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Who is Mohsen Namjoo?




Mohsen Namjoo was born on March 4, 1976 in Torbat-e-Jam. Mohsen is an Iranian musician and singer. His first album “Toranj” was licensed by the Islamic Development Organization’s Arts Department and was published by Ava-ye Barbod Institute.

As the activities of the “Me too” campaign, particularly several disclosures of sexual harassment circulated rapidly among Iranians over the Internet and social media, fingers were pointed at Mohsen Namjoo. Perhaps the most controversial scandal revolved around Aydin Aghdashloo, a notable Iranian painter and art analyst known to be one of the pillars of the enigmatic Tehran Art Auction, which is rumored to be a hub for money laundering under the guise of selling art pieces. Najmoo was accused of rape and sexual harassment by an anonymous user under the pseudonym “Maahi”, which he later denied.

Unfortunately, the story did not end there. Towards the end of March 2021, Namjoo was accused of sexual abuse by multiple women; Panida (a 2016 contestant on Manoto’s Stage), Luna Shad (a former VOA Persian reporter), and Boshra Dastournezhad (an actress and model). Namjoo released a video acknowledging the sexual harassment and apologized to the victims. Shortly after, an audio file leaked where Namjoo states, “a year has passed since this movement was formed and we are yet to see a legit person among the victims”, and “you’re depriving an artist of his work -- I apologize humbly for saying this -- whose one hour of merely breathing is equivalent of six months of life for each of you”. Namjoo’s arrogant and demeaning remarks provoked outrage among several women’s rights activists. Some called Namjoo a misogynist among other things.

It is beyond the scope of this article to verify the claims of the victims and to judge whether some of the attacks against Mohsen Namjoo were motivated by personal vendettas. Those who are attacking Namjoo today were once his best friends, and in many cases tried to whitewash the accusations against him. But now that the story has been exposed, and has gained coverage in the media, these same friends deny having ever defended him. It is only fair to place these individuals in the same category as Namjoo. The purpose of this article is not to address their hypocrisy. There are many shady aspects in Namjoo's career-- both artistically and financially-- which may shed some light on the aforementioned accusations of sexual harassment and assault

First, let us focus on one of Namjoo's closest friends, Yahya Alkhansa. Yahya Alkhansa is a member of “127” band and has performed in a number of Mohsen Namjoo’s concerts.

Alkhansa played at a number of events organized by a notorious organization called NIAC (National Iranian American Council). He also made great efforts to raise funds for NIAC. In 2017, he cast his ballot in one of several the polling stations of the Islamic Republic of Iran, located in the United States.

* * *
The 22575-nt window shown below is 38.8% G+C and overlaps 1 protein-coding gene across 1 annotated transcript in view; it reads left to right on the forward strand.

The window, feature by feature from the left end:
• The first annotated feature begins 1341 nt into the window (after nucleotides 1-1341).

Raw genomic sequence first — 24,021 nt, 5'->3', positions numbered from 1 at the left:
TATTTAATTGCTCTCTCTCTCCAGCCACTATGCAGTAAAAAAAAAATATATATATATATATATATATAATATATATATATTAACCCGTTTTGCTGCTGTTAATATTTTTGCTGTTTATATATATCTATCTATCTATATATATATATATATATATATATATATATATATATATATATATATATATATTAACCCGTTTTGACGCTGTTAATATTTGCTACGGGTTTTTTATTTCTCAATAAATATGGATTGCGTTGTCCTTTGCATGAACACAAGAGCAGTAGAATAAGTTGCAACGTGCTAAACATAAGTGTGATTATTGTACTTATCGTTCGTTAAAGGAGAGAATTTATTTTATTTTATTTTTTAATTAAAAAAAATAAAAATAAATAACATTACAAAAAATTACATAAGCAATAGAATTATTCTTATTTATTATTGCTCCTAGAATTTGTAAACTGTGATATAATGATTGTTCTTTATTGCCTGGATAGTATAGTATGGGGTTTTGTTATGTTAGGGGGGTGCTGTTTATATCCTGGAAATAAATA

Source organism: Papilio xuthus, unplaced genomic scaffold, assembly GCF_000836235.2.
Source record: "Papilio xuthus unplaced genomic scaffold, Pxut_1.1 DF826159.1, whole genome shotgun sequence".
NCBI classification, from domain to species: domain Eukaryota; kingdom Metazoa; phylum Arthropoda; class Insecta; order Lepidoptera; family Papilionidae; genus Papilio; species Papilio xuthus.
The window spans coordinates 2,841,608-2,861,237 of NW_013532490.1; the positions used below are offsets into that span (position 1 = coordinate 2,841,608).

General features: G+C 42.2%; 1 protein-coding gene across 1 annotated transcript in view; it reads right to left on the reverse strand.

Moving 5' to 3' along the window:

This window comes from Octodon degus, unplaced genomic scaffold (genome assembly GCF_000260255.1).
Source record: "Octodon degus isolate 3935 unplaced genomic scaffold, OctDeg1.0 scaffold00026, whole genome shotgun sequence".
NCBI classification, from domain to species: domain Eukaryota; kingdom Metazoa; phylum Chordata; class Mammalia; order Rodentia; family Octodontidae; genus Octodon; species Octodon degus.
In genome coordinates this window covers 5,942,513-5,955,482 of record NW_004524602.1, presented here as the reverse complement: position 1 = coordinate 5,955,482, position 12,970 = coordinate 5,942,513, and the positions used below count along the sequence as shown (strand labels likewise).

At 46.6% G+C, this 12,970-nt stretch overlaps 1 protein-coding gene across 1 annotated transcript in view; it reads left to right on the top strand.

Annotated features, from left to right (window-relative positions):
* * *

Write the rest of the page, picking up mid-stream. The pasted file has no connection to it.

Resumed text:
For many years, NIAC has been trying to reach out to Iranians living in the United States to use them to advance and achieve its own interests which in fact overlaps with the interests of the Islamic Republic of Iran. NIAC has built relationships with journalists in American media to introduce and promote artists such as Namjoo and comedian Maz Jobrani for years. Nazila Fathi is one of these journalists. She wrote an article for the New York Times, where she endorsed Namjoo and called him the Bob Dylan of Iran.



In May 2017, a performance of Shakespeare’s “Hamlet” was held in the United States with the support of NIAC. Namjoo was in charge of the music and choreography for this event.



In an attempt to portray itself as a legitimate human rights organization, NIAC sometimes writes about human rights violations in Iran, selectively and in a very watered-down fashion.

NIAC usually only reports on topics related to human rights violations that fit its agenda and serves its strategic goals in being a mouthpiece for the Islamic Republic regime of Iran. Given this, it is not surprising that NIAC published the news of Mohsen Namjoo’s brother, Hamid Namjoo’s one-year prison sentence on its website. Pointing out NIAC's double standards in covering human rights violations does not deny the oppression that many artists and activists living in Iran face. Rather, it confirms the fact that the Islamic Republic stifles and represses activists inside the country while allowing selective news to be published abroad to help forward its goals.

As the truth about Namjoo’s relationship with NIAC unfolds, some key questions arise: why does NIAC only support individuals with moral, sexual, and financial corruption in their records? They say birds of a feather flock together. Then, couldn’t it be deduced that only criminals cooperate with a criminal cult?

Now is the time for Namjoo’s many friends and accomplices to be cautious and ask themselves: Shouldn’t Namjoo’s relationship with the notorious NIAC be a reason to cut ties with this “celebrity”?

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